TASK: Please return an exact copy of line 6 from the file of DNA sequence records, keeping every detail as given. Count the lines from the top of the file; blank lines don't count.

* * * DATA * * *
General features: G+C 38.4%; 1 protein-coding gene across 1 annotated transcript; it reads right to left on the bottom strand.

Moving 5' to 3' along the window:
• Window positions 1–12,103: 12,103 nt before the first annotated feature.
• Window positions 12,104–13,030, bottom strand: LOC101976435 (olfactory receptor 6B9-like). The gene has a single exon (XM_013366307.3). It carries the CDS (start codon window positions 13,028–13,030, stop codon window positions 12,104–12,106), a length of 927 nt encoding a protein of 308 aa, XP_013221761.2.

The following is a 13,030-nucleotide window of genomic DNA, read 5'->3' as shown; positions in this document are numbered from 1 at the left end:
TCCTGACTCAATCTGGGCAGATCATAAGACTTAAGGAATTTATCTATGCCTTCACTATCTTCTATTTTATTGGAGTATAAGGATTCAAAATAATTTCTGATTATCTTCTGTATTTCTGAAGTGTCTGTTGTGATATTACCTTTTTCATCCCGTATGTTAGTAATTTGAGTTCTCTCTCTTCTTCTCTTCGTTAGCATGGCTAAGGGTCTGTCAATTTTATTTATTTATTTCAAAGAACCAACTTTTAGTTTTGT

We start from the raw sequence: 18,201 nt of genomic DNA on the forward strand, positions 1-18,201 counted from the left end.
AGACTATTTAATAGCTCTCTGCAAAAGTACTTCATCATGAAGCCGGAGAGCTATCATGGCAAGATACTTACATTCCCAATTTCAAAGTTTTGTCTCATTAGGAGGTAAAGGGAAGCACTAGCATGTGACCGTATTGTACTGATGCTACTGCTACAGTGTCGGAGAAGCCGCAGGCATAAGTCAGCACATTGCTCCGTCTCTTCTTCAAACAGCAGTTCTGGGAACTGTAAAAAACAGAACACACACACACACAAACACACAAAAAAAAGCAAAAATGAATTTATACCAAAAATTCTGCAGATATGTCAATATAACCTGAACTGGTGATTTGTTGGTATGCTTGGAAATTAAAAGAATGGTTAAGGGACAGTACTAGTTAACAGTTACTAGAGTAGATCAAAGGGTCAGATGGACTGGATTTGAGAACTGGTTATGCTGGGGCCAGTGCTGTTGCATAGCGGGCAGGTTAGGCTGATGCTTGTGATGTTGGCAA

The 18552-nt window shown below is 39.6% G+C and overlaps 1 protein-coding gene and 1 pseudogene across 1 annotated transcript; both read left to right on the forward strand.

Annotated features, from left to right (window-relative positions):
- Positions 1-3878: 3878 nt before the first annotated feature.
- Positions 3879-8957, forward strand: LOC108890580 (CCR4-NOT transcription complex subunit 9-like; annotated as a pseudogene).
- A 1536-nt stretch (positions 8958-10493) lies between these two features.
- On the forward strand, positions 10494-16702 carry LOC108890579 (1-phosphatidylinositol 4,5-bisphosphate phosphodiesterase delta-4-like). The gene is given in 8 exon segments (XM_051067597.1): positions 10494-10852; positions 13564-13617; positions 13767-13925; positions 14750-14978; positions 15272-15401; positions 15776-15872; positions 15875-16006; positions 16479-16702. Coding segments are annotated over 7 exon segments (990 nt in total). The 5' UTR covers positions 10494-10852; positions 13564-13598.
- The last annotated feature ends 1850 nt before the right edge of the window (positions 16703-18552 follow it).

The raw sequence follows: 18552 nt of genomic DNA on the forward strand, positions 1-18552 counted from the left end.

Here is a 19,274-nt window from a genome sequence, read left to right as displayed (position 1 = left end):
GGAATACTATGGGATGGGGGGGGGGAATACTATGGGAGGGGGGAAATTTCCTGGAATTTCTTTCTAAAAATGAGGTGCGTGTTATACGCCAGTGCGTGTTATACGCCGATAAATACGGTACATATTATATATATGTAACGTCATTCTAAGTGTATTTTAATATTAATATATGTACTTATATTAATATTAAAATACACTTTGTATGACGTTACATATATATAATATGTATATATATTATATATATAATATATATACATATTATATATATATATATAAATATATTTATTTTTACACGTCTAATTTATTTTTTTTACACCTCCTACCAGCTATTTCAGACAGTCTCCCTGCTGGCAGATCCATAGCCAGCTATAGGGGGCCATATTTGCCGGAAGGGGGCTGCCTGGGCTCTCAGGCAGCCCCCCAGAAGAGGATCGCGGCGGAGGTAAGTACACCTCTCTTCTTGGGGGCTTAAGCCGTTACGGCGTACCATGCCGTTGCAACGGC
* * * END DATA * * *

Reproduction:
TCCTGACTCAATCTGGGCAGATCATAAGACTTAAGGAATTTATCTATGCCTTCACTATCTTCTATTTTATTGGAGTATAAGGATTCAAAATAATTTCTGATTATCTTCTGTATTTCTGAAGTGTCTGTTGTGATATTACCTTTTTCATCCCGTATGTTAGTAATTTGAGTTCTCTCTCTTCTTCTCTTCGTTAGCATGGCTAAGGGTCTGTCAATTTTATTTATTTATTTCAAAGAACCAACTTTTAGTTTTGT